Caterpillars, Compost, and Natural Cycles

Recently our parsley patch hosted some black swallowtail caterpillars. At least two were observed over several days. A family member suggested that we remove them and display them in Jody’s first grade classroom. The expectation was that they would soon enter the chrysalis stage, and would subsequently emerge as adult butterflies.

caterpillar_sept_2016
Eastern Black Swallowtail Caterpillar

Not knowing the life cycle and not having the means of housing the caterpillars along with a supply of food, I decided to leave them be, hoping that I would be able to find and protect the chrysalis when the garden was put to bed for the winter. Just before daybreak the next day the scent of Pepe Le Pew filled the yard, as it has occasionally through the summer. An inspection of the parsley patch then revealed no sign of the caterpillars. Apparently they had become a meal for the skunk, although it’s also possible that a bird got them.

Skunks do what they need to do to survive, and the death of two caterpillars won’t necessarily doom the local swallowtail butterfly population. But the incident brought to mind a number of notions and recent exchanges about death, decay, and what will happen to these things in the coming restoration of all things.

I had been reading Michael Pollan’s Second Nature, which has a wonderful chapter on compost. Poet and friend Sandra Duguid Gerstman also shared with me an article in Christian Century that describes how Princeton Seminary students are learning to deal with the subjects of death, decay, and even the hope of resurrection by working on a farm. Finally, Andy Walsh and I had a discussion via Facebook and other electronic media some time ago about the place of such concepts as parasitism and the relationship between predator and prey in a restored creation.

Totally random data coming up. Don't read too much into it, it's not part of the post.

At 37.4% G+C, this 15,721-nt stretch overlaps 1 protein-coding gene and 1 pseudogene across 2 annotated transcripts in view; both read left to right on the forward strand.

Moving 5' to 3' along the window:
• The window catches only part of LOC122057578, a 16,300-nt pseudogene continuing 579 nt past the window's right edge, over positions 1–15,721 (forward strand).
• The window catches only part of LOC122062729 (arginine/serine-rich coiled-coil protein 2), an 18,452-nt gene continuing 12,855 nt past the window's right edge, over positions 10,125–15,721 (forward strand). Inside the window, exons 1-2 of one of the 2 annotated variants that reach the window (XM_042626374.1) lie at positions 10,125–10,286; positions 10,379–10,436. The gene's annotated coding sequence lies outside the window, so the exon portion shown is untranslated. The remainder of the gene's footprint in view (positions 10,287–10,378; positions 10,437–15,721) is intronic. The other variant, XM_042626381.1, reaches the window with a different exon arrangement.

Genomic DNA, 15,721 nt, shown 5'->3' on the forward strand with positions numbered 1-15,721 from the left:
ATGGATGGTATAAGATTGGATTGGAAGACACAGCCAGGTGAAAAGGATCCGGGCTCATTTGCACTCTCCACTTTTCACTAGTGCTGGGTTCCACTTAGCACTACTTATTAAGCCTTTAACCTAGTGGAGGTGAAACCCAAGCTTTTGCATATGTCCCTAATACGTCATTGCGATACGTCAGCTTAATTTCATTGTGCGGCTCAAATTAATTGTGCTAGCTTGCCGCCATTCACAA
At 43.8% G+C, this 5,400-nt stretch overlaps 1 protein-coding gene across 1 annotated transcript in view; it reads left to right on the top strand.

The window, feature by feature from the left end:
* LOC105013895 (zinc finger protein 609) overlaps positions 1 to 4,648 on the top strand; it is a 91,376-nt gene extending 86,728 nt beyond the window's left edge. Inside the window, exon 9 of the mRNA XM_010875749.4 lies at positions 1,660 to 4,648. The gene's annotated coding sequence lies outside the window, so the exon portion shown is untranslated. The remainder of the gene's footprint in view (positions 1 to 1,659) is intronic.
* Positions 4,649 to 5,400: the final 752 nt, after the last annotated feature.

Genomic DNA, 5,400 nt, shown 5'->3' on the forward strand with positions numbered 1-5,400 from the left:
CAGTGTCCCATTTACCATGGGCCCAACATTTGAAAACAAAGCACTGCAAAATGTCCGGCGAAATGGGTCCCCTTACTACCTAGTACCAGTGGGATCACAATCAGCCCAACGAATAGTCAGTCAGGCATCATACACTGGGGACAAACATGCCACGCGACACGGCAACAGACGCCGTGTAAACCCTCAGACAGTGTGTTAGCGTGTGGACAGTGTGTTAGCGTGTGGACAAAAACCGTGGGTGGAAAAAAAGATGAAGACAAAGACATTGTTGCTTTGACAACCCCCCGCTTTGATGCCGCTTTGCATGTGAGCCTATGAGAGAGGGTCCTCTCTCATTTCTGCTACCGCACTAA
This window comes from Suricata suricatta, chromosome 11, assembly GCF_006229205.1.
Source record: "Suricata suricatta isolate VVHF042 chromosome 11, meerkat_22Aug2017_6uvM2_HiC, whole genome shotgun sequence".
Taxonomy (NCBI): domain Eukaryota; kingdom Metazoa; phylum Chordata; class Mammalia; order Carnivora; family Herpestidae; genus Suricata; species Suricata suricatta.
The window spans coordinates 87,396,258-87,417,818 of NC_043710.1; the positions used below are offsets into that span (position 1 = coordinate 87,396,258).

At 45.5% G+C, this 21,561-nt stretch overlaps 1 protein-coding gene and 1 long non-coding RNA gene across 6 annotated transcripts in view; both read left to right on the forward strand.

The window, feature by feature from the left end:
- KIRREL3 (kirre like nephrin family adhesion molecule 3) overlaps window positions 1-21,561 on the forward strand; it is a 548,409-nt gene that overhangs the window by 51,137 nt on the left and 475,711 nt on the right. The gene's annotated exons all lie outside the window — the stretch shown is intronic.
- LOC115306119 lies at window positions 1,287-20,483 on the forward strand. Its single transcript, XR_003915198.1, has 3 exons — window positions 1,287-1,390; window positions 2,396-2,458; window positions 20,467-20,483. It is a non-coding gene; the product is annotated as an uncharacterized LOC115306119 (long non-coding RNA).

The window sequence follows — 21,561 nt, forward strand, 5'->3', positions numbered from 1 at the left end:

This blog has included comments on that restored creation in several past posts. You can search for “restored” or “restoration” to find them. Recent family events have made us long for that restoration even more than in the past. My go-to passage for appreciating its significance is Romans 8: 18-25.

Meanwhile signs of decline and decay are all around as the cold months approach. Many of them, such as the falling leaves, are really signs that the natural world is preparing itself, as it was created to do, for the next step in the cycle of life. In due time Spring will come again. Green leaves will fill the trees. A black swallowtail butterfly will emerge from a chrysalis somewhere in the neighborhood and, we hope, lay some of its tiny blue eggs on our parsley. Life will continue. It will be a different life than this year, to be sure, but it will continue.

In late-breaking news, another caterpillar was spotted in the parsley patch. Many stalks have been completely stripped of leaves, but that’s OK. We have enough.

I wish you moments of reflection and appreciation as the seasons change, as the natural world appears to go to sleep. Thank you as always for stopping by.

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